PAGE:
Please Pass the Guilt: First Edition
Please Pass the Guilt: First Edition

Kenneth Meer wasn't one of them. Yet a week after the explosion, he was in the psychiatric ward suffering from something the doctors called "The Lady Macbeth Syndrome"— invisible blood on the hands. There were various possibilities:

  • He had planted the bomb himself and the burden of guilt was too great for him.  
  • Or: he hadn't but knew who had.
  • Or: the event itself was too heavy - - the havoc, the shrapnel-shattered flesh, the blood on the walls . . .

All valid guesses, but just guesses. Meanwhile, a man who had killed for no reason was wandering around with a bomb in a briefcase.

This time he had all the reason in the world to kill . . . and kill again!

"That was a first -- the first time Inspector Cramer had ever arrived and been escorted to the office in the middle of a session with the hired hands. And Saul Panzer did something he seldom does -- he stunted. He was in the red leather chair, and when I ushered Cramer in I expected to find Saul on his feet, moving up another yellow chair to join Fred and Orrie, but no. He was staying put. Cramer, surprised, stood in the middle of the rug and said, loud, 'Oh?' Wolfe, surprised at Saul, put his brows up. I, pretending I wasn't surprised, went to get a yellow chair. And damned if Cramer didn't cross in front of Fred and Orrie to my chair, swing it around, and park his big fanny on it. As he sat, Saul, his lips a little tight to keep from grinning, got up and came to take the yellow chair I had brought. That left the red leather chair empty and I went and occupied it, sliding back and crossing my legs to show that I was right at home." (p. 72)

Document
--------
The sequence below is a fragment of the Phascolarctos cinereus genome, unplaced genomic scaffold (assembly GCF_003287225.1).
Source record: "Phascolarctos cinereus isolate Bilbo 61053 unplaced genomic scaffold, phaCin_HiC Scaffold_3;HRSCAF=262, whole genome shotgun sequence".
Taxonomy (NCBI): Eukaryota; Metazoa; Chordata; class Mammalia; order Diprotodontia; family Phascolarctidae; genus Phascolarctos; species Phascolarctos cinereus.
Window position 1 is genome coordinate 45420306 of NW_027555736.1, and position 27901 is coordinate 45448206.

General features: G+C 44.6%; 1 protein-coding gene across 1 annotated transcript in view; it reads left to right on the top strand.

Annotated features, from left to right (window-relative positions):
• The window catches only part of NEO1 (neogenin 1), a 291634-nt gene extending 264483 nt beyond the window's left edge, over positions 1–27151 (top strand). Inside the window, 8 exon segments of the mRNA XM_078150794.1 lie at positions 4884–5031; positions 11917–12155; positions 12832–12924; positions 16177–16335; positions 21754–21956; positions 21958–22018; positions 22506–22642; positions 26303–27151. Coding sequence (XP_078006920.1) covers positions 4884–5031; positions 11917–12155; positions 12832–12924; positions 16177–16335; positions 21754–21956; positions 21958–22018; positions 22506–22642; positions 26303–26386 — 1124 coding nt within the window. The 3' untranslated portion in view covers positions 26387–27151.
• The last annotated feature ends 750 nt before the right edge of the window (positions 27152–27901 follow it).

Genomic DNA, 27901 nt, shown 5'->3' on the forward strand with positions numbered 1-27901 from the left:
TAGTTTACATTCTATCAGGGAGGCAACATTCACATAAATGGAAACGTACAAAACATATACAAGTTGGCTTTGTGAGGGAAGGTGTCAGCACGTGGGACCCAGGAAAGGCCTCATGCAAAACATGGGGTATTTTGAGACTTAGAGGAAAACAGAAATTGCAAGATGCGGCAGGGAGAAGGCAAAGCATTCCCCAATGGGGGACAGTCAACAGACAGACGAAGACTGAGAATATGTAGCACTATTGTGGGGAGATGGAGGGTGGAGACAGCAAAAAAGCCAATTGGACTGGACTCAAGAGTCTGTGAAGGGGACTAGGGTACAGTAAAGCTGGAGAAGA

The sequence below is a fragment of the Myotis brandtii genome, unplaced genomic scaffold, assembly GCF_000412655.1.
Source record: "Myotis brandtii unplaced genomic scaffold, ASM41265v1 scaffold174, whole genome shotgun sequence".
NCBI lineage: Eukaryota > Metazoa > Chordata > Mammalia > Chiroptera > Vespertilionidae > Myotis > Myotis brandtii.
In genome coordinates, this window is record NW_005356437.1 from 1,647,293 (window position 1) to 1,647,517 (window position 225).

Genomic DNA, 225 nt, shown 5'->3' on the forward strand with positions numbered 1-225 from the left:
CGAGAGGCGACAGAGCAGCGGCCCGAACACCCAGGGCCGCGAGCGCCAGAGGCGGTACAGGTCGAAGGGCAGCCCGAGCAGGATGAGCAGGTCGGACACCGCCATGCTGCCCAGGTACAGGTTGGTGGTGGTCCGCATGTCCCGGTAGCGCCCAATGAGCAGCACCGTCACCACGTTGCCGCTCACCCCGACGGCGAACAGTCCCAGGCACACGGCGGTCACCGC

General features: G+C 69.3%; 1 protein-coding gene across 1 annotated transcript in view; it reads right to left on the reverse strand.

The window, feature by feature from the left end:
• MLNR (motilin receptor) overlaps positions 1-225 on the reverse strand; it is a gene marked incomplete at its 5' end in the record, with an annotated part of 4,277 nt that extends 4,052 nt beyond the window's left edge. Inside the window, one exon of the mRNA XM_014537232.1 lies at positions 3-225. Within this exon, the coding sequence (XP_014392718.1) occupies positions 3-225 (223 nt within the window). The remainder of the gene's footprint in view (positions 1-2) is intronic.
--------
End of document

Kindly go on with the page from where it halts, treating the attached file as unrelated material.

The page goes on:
This is the penultimate Nero Wolfe novel, published in 1975 when Stout was 87 years old, and it is a solid work of craftsmanship with all the familiar pleasures a Wolfe fan could desire, including a delightful bonus: Lieutenant Rowcliff finally gets what's coming to him. Stout throws in a few contemporary touches--LSD, Arab Terrorism--but the real delight is of course in a familiar type of tale told well, with the same old cast of characters we have come to love. []